Once the climax has been reached, as in the first movement, there is a gradual loosening of the overall vocal and instrumental texture, which ends once again with a long tonic pedal – the choir ends up on a perfect chord of F major, meant to be understood once again (as in the first movement) as the Finalis, the final note of the original Gregorian melody – which is cleverly achieved with a melodic ascending movement of the bass, thus avoiding the functional formula of classical cadences, such as the V-I.
Even in the final two bars of the cadence V-I, Duruflé shies away from using the leading tone, thereby giving the notes he chooses to use a more modulatory than tonal quality.
Even though the entire Requiem has been written with dynamics ranging from ppp to fff, it is important to focus on producing a performance and an interpretation which are delicate and refined above all else. The contrapuntal writing directs us towards a style of singing (with voices which are always well supported and fluid, without being too lyrical) and playing which are “flowing and smooth”.
Over-singing in the forte passages, and too much falsetto in the piano and pianissimo passages would certainly result in something too heavy, static and would fail to convey correctly or adequately the complex polyphonic and textural structure which Duruflé presents.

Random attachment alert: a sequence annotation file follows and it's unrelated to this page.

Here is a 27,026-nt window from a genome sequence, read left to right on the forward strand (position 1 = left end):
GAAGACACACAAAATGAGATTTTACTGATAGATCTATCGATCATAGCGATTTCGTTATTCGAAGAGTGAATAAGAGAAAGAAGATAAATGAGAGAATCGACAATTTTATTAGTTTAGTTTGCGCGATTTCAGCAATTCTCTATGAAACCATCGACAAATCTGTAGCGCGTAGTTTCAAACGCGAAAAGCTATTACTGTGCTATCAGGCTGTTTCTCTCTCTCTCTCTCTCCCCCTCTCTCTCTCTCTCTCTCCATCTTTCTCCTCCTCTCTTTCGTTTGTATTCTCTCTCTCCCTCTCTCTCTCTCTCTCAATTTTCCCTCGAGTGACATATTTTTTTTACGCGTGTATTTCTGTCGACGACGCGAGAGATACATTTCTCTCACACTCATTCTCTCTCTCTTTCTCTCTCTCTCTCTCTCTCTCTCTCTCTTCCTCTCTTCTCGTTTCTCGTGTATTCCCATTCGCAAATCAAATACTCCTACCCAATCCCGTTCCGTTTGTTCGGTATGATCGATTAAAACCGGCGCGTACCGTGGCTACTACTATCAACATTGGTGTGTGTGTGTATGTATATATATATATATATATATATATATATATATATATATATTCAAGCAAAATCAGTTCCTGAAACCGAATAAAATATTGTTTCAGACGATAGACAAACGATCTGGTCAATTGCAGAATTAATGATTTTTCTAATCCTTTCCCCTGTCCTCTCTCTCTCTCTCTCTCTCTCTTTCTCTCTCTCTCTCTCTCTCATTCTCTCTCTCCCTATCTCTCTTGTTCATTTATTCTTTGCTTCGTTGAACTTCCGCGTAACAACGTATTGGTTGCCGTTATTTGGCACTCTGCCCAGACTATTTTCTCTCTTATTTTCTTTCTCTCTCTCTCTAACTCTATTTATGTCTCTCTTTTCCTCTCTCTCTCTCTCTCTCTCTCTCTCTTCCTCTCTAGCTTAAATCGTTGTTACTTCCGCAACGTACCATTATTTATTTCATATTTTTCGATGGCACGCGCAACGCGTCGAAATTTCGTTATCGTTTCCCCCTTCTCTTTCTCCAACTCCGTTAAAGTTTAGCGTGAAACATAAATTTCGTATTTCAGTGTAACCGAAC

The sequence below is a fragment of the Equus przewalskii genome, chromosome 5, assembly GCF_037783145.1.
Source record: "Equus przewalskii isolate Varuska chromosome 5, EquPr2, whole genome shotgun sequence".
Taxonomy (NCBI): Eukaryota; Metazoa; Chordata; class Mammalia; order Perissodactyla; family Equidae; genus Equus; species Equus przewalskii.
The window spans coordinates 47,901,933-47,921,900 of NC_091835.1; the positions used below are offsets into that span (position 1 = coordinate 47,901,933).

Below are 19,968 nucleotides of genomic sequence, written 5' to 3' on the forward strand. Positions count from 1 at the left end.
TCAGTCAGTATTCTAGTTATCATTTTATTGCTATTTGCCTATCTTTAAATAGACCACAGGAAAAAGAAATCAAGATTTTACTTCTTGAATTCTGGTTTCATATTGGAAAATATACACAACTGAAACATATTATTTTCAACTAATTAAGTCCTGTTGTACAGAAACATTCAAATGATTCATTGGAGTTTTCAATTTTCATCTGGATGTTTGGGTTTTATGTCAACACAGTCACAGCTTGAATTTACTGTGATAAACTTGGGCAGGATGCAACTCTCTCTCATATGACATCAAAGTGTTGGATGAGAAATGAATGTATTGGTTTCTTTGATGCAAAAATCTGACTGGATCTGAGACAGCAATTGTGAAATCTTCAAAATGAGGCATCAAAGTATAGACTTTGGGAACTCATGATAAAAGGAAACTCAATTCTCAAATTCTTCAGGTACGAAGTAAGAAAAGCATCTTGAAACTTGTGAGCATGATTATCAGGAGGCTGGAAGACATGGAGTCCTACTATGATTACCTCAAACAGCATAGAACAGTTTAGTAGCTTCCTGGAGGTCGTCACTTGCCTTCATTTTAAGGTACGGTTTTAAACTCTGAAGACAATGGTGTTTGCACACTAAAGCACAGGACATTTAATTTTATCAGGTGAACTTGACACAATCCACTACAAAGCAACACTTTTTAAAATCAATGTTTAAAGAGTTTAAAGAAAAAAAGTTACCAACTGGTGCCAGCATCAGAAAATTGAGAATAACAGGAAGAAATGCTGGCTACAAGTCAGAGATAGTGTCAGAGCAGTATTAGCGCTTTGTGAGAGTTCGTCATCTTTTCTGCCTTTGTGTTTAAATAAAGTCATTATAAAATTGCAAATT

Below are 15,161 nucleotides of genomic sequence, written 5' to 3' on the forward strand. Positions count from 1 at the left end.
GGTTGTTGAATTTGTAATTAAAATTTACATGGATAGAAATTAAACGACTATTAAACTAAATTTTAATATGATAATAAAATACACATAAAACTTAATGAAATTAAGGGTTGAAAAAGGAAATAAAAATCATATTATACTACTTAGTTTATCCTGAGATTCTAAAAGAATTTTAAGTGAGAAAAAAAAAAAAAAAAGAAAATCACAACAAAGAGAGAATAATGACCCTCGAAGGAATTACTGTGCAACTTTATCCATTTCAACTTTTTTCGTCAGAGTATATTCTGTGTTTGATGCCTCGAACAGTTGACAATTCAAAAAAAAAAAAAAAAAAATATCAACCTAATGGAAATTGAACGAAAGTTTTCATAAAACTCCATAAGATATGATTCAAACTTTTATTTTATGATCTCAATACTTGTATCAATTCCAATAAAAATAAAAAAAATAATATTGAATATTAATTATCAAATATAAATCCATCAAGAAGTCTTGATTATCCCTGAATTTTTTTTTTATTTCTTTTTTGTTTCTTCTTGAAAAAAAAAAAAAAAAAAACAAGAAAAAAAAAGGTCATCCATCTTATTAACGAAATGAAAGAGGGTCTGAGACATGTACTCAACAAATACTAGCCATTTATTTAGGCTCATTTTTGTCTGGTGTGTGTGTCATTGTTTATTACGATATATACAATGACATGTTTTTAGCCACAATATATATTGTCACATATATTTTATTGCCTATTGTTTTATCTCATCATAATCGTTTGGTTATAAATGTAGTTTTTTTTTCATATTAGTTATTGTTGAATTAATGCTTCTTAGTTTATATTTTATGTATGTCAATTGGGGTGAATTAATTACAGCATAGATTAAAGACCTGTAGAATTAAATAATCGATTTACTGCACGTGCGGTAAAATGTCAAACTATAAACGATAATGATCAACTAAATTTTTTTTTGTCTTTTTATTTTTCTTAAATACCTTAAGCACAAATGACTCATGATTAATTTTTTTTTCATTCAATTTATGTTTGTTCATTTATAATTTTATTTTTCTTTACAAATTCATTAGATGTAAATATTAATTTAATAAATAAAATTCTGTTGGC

From the point of view of prosody, Duruflé himself, taking as his example Gregorian chant and the approach of the Benedictine monks of Solesmes, suggests that it is vital to sing in accordance with the natural accents of the text.
This approach will ensure a smooth text, enhance the phrasing and will also allow greater articulation of the expressive meaning of the spoken words.
The instrumental accompaniment is designed to help with this, often using arpeggios and arabesques which encourage singing in synchrony with the fluidity of these musical figures.
Regarding the voices, it is important to try and perform the individual parts of the section perfectly in unison, striving as much as possible for an integrated vocal timbre, avoiding individual timbres which differ too much between themselves which may lead to ‘beats’ (i.e. different oscillations in frequency on the same note) and will mean that the overall pitch of the choir suffers through lack of precision. This is even more vital in polyphonic and harmonic passages containing lots of dissonances.
We conclude this article dedicated to the Requiem, Op. 9 with an interesting testimony by Duruflé himself who writes a letter to Director George Guest, Welsh organist and choirmaster of St John’s College, who made many recordings in the 1970s, including of this work:
Paris, 3rd April 1978
The management at Decca Records has kindly given me your address. It is a great pleasure for me to send you my sincere thanks and congratulations on the excellent recording which you were kind enough to do of my Requiem.
I very much appreciate the quality of the performance, the interpretation and the sound itself.
If you have the opportunity to conduct my Requiem again the future, might I say that I would prefer it if the baritone solos are sung by all the basses and second tenors.
It is an error on my part to have given these few bars to a soloist.
Once again, with all my thanks etc etc.
Duruflé, 6 Place du Panthéon, 75005 Paris
Translated by Laura Massey, UK
This article has been previously published on FARCORO, the Magazine of AERCO (Emilia Romagna Association of Choirs)